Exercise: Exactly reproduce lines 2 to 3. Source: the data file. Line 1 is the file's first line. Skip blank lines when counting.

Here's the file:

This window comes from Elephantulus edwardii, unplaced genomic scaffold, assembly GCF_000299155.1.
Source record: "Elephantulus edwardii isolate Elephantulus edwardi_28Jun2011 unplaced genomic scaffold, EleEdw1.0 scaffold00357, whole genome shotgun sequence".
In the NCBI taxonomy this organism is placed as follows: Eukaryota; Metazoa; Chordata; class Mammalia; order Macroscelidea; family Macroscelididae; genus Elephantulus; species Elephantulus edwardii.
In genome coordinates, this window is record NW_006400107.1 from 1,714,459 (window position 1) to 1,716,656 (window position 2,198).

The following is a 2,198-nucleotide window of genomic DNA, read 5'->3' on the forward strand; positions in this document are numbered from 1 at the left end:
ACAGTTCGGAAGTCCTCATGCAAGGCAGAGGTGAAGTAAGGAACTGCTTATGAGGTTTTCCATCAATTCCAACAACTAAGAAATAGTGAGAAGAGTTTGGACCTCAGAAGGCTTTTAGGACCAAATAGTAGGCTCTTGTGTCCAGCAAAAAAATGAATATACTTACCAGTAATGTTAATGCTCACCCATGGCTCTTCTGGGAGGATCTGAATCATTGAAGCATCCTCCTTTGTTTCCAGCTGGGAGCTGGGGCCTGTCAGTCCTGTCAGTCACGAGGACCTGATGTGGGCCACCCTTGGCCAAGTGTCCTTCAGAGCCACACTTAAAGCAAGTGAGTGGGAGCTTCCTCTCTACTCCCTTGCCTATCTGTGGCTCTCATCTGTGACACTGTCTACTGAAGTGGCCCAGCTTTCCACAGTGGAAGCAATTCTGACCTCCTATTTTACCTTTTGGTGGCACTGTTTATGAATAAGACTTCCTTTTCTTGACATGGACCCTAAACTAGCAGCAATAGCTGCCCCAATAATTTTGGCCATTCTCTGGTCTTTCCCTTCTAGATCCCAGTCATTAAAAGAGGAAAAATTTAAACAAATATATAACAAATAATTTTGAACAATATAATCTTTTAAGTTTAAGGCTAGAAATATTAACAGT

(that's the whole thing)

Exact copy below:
Source record: "Elephantulus edwardii isolate Elephantulus edwardi_28Jun2011 unplaced genomic scaffold, EleEdw1.0 scaffold00357, whole genome shotgun sequence".
In the NCBI taxonomy this organism is placed as follows: Eukaryota; Metazoa; Chordata; class Mammalia; order Macroscelidea; family Macroscelididae; genus Elephantulus; species Elephantulus edwardii.